Debating Syntax is Dumb

V good points! Have you looked at Haskell / Elm style syntax? Would love to hear whether that’s easier to understand…

I am also a big fan of |>. Somehow I think that has more to do with semantics than Syntax, i.e. you get a sort of currying out of the box with many FP languages, but you have to jump through more hoops with other languages…

Thanks for the comment. As a beginner programming language builder / tinkerer, I never thought about this angle before.

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Maybe opinionated / standard code formatter could help.

Really interesting.

Consistent indentation is helpful, What helps even more helpful (and let’s be clear, I can’t speak for anyone but myself) is syntax highlighting. Having a combination of shape (indentation) AND a different color keyword (end) is probably what helps me be employable. I think that’s why I find do/end easier than {}: they’re larger and easier to discern, especially when they are a different, consistent color.

Aside from my minor quibble about parens in anonymous functions, the Elixir formatter had been a godsend. ALL languages should have an opinionated formatter. :slight_smile:

Ah, there was one other thing I used to do that I knew was “wrong” but was really helpful: move the do in a with statement to a new line. It’s inconsistent with Elixir syntax, but it’s a visual delimiter between the condition and the logic sections of the code.

After 9 months or so of using the formatter, I’ve been able to retrain my brain around the way it lasts out code.

Oh, and really big font helps, too. :grimacing:


I was thinking earlier: would it be true to say that dyslexic ppl are just more sensitive to syntax issues?

I.e. whether they are just better at identifying syntax problems, than a user whose brain can take on a little extra cognitive load at little extra cost…

But nevertheless also experience some superfluous cost of effort…

The syntax issues are perhaps there for everybody, just harder to spot or describe for many…

Then again, perhaps dyslexia’s impact differs from person to person…

But your issues make sense to me, but perhaps just not as obvious to spot for many.

One of the problems is that even for people that are diagnosed with the same issues, the symptoms are different. So, I’m quite sure there core are sets of rules that would make sense as a starting point, but I’m sure there will be folks they don’t work for.

I can’t be clear enough that I can only speak from my own experience. I haven’t worked in a language that I can’t eventually adjust to but my issues are mild compared to others’. I’ve worked professionally in Java, JavaScript, Ruby, Python, Go, Elm, and Elixir. Elixir and Ruby are the easiest for me, with Elixir being easier than Ruby by a small margin. They required the shortest adjustment time. And, again, if it weren’t for syntax highlighting, I’d probably have to find another profession.

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Too true here! Different things teach one different ways of doing things. :slight_smile:

As for syntax I can adapt to about anything, however I highly HIGHLY prefer the syntax to be:

  1. Consistent (Elixir has a couple of inconsistencies that bugs the heck out of me).
  2. A hard-defined spec (I’ve still yet to find a spec for elixir other than the source code itself, C++'s spec is monstrously huge, never go that far, OCaml hits a VERY nice balance of perfectly defined spec and readability here).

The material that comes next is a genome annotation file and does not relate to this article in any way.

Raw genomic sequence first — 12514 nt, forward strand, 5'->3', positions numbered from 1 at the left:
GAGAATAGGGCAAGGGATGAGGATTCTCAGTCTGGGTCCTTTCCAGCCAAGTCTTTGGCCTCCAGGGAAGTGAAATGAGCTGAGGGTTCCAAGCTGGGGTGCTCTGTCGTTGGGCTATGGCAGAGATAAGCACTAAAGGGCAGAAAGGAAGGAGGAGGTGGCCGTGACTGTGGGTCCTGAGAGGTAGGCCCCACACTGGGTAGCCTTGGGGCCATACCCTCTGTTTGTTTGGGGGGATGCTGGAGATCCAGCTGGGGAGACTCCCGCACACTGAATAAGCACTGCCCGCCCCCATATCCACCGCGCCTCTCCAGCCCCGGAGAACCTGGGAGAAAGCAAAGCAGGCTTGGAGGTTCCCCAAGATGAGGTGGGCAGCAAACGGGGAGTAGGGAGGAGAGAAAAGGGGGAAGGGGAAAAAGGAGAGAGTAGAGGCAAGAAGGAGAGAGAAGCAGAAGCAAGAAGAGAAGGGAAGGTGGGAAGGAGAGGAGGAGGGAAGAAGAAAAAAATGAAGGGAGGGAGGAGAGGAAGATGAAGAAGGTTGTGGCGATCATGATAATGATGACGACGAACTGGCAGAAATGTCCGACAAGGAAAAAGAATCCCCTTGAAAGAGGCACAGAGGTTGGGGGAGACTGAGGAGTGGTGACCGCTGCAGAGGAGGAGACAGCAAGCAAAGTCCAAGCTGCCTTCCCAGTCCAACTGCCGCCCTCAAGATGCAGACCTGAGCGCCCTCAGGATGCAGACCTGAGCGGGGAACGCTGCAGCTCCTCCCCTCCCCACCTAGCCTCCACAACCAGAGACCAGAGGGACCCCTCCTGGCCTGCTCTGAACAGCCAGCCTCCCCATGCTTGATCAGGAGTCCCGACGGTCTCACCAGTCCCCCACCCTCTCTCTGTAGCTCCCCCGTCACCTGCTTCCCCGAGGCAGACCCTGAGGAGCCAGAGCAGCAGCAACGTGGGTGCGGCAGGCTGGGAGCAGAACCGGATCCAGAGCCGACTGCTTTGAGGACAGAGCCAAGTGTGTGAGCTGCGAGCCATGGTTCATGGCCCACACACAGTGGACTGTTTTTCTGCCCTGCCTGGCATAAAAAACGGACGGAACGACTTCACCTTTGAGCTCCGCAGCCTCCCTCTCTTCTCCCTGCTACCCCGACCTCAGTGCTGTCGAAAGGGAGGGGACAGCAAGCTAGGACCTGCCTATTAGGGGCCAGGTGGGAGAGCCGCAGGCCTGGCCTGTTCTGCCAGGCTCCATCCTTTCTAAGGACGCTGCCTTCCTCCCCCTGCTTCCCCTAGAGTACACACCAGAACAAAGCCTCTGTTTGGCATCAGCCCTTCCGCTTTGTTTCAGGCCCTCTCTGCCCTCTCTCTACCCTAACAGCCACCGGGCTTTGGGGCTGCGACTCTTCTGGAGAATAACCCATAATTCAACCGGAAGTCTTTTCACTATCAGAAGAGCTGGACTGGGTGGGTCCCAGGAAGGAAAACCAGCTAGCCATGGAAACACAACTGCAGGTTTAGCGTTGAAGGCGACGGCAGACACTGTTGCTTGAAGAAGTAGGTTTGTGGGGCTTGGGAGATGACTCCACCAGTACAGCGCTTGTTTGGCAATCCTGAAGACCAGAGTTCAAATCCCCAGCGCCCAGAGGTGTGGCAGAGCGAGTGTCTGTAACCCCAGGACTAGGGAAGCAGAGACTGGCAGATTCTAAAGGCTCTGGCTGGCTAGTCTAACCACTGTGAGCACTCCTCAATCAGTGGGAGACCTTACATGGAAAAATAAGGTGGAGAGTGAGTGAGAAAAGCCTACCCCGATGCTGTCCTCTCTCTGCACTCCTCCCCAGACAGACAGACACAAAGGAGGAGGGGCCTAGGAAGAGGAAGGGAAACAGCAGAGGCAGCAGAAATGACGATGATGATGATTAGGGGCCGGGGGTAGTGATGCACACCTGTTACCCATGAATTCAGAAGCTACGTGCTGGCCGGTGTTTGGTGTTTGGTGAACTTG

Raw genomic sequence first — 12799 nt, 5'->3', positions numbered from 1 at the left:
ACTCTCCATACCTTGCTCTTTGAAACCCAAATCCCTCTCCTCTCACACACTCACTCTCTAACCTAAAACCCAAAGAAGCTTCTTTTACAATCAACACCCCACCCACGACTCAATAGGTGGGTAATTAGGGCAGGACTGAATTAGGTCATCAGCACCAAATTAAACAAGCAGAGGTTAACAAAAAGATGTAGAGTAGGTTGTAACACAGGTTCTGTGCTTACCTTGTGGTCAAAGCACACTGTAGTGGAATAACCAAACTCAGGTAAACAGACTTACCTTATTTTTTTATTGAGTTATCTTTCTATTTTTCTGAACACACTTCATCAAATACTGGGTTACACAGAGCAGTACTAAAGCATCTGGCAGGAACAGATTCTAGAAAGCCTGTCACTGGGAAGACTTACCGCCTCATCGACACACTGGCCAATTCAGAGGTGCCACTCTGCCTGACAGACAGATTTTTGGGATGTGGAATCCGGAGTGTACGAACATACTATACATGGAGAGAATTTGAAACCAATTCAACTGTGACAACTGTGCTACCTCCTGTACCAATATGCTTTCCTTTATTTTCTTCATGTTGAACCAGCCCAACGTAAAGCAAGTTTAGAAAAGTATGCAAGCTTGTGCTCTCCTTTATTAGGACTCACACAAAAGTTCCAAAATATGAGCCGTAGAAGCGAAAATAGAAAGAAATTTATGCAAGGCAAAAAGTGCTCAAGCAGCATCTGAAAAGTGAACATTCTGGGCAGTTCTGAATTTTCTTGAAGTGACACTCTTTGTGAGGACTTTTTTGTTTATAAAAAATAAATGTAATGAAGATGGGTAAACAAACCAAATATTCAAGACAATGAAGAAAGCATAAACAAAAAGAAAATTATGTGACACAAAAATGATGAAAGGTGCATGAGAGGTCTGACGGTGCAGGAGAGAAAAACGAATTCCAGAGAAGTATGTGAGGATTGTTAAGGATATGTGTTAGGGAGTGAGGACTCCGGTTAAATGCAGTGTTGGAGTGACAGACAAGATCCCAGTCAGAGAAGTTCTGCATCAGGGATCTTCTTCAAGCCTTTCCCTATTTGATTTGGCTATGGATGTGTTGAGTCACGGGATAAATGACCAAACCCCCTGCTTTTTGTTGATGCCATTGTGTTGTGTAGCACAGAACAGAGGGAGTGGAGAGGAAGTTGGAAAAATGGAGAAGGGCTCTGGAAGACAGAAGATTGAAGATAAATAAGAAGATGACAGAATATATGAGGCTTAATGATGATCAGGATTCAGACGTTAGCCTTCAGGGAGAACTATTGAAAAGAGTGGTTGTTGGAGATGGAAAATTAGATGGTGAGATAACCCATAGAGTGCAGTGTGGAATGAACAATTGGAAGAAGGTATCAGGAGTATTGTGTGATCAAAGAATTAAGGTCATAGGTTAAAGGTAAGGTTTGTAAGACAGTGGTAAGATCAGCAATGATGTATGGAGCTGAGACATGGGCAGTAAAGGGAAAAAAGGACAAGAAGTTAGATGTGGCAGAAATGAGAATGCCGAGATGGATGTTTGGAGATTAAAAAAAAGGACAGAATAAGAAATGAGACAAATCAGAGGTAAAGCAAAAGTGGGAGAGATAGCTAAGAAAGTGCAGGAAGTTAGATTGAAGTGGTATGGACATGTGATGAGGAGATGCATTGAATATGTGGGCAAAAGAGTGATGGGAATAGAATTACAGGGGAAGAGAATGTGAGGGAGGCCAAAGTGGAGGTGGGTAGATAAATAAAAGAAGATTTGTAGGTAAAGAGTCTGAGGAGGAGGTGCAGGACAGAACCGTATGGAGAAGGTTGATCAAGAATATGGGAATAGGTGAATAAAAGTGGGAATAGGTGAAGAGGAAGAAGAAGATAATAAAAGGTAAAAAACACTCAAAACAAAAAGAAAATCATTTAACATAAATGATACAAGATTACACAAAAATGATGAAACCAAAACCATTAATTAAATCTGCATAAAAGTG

3. The syntax matches the language (Elixir’s parser actually parses a lot of invalid forms that later in the compiler pipeline will be rejected, which makes building secondary parsers very difficult, in addition the Elixir AST can represent a lot of code that just cannot exist syntactically).
  4. Unambiguous in representation (should be obvious, elixir has a few pain points here but not as big as the above).
  5. And a dozen or gross of personal preferences (the above 4 points are the big big 4 points focused on in language design courses in schools, like here, that every language should follow).

Probably best ‘syntax’ overall is easily S-Expressions as it matches the above 4 perfectly, however it does tend to be a little…hmmm…verbose (though macro’s and read-macro’s can fix that!).
For great ‘designed’ languages, I hesitate to say OCaml as it would easily have a few changes if designed fresh, but OCaml is great as it’s syntax is fully representative of the language, is unambiguous, and is consistent (excluding type names and other such non-syntax things).
And of course languages like FORTH the syntax is just beyond trivial! ^.^

Those are just in-general my issues with Elixir’s syntax, the biggest being that it conflates form with functions in some very odd ways at times. ^.^;


You’re right to say that “rubbish” is subjective, but there may be a valid intuition driving said subjective feelings. Where there is smoke, there is often (though not always) a fire. If enough people find a certain syntax distasteful, I believe it would warrant an investigation into why. Though, I don’t have an exact answer as to how many people should be called “enough”.

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When I was younger, I was far more interested in art and prose than in programming. Now that I’ve adopted programming as my main hobby, I find beautiful syntax to be a huge motivator for me. During my refactoring stage, I often reorganize the layout of my code as a means of pattern searching, attempting to find better abstractions within my logic. Though I try not to commit formatting changes needlessly, as the git diffs can get quite confusing that way.


Debating Syntax is Dumb

Syntax is the lowest form of critique. The lowest . I cannot take it seriously.

How do you feel about debating debating syntax? :wink: